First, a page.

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Hatfield And The North

With first tier Canterbury scene output (Caravan, Ayers etc) put to bed, it's the turn of the marginally lesser -known, though by no means second division. Left pretty much to his own devices while boss Richard tuned in to the kerching of tubular bells, Virgin Records A&R guru Simon Draper signed wilfully esoteric and experimental high-brow acts to the label. We have much left-field joy to thank Simon for.

The Hatfields were amongst the more commercial (which is going some) harnessing the classical/rock influenced former Egg keyboard wizard Dave Stewart to the modern jazz sensibilities of Delivery's guitarist Phil Miller and drummer Pip Pyle. With doleful voiced Richard Sinclair (ex-Caravan), they forged in their 1974 debut Hatfield And The North a dense and rewarding work of originality, melody, harmony and chaos swept along in a meticulously precise assembly of shifting time signatures, weaving torrents of scrabbling guitar and electric piano in and out interludes of sweet, gentle cooing; there's even a touch of spacey krautrock in the mix.

Guests include Henry Cow saxman Geoff Leigh and Robert Wyatt, who contrives to make Sinclair sound deliriously happy, guest vocalises. Track titles revere absurdism on occasion: 'Shaving is Boring', 'Fitter Stokes Has A Bath', 'Your Majesty is Like A Cream Donut' etc. while gnomes featured in their stage act. ****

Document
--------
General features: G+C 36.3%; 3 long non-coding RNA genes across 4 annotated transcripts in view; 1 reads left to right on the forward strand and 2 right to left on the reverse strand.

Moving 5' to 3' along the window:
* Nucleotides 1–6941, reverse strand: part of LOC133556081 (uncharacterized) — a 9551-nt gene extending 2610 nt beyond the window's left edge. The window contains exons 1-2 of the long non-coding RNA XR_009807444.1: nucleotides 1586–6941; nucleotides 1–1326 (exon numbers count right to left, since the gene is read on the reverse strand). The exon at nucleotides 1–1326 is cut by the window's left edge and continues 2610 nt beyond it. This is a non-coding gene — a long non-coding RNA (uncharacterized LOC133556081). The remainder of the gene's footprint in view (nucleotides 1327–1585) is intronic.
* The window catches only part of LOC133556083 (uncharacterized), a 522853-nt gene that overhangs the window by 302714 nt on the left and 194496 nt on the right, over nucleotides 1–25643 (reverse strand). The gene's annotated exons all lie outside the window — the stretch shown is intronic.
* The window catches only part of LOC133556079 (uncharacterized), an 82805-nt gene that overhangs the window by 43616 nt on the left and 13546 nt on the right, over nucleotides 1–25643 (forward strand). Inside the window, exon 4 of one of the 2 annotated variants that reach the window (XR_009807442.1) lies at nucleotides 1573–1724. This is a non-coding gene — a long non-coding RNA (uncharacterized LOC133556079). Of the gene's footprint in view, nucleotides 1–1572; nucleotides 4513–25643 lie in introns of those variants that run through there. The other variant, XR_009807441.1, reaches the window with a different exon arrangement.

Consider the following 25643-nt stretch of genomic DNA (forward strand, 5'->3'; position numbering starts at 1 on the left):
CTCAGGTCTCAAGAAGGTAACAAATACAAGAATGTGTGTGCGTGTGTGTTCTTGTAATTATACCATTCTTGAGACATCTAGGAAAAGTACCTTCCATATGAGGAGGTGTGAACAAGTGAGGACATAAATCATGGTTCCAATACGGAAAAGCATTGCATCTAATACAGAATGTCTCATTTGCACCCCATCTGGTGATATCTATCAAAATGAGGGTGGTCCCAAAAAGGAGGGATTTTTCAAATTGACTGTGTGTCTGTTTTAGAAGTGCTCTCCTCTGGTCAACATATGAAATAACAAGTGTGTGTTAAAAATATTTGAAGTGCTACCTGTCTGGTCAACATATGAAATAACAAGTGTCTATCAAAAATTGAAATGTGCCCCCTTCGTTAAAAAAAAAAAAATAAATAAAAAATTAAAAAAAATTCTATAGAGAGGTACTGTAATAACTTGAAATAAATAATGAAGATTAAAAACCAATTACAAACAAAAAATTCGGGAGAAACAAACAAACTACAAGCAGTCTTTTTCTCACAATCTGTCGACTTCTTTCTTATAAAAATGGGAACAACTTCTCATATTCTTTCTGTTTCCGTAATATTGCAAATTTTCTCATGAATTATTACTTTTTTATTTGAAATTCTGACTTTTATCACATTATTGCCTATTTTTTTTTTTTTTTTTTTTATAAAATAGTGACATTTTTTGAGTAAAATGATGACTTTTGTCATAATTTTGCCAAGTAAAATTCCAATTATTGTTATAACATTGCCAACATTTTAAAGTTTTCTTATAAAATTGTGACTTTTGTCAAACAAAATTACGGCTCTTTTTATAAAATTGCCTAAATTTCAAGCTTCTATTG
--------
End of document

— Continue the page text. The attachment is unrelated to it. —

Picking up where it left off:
Outrageously expensive to record thanks to the stuttering technology at Virgin's Manor Studios, 'Hatfield and The North' saddled the band with a nasty case of negative equity. Nonetheless they forged back into the studio that year to make in The Rotters' Club an even more cohesive work, spinning pretty pop melodies about a central core of blasting improv, with perhaps fewer studio effects than previously (the debut samples ringing telephones, roaring crowds amongst other japes). Guests ramping up the creative credentials include flautist Jimmy Hastings, wind instrumentalist Lindsay Cooper amongst other scene luminaries of the day. ****

Both albums make for demanding listening but heard with open ears, and better still uninterruptedly, repay by the bucketful. Neither have aged badly and these re-mastered reissues benefit from bonus tracks in singles and live material that confirms the band's reputation for a good gig.

Critically-acclaimed as these were, the band never got over the cost of making its debut and folded in the face of Virgin's continued recouping of cost. Rotters!

Review by Peter Muir

Peter Muir presents "Progressive Rock Fusion" on Get Ready to ROCK! Radio, Sunday 19:00, Monday 19:00

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***** Out of this world | **** Pretty damn fine |
*** OK, approach with caution unless you are a fan |
** Instant bargain bin fodder | * Ugly. Just ugly

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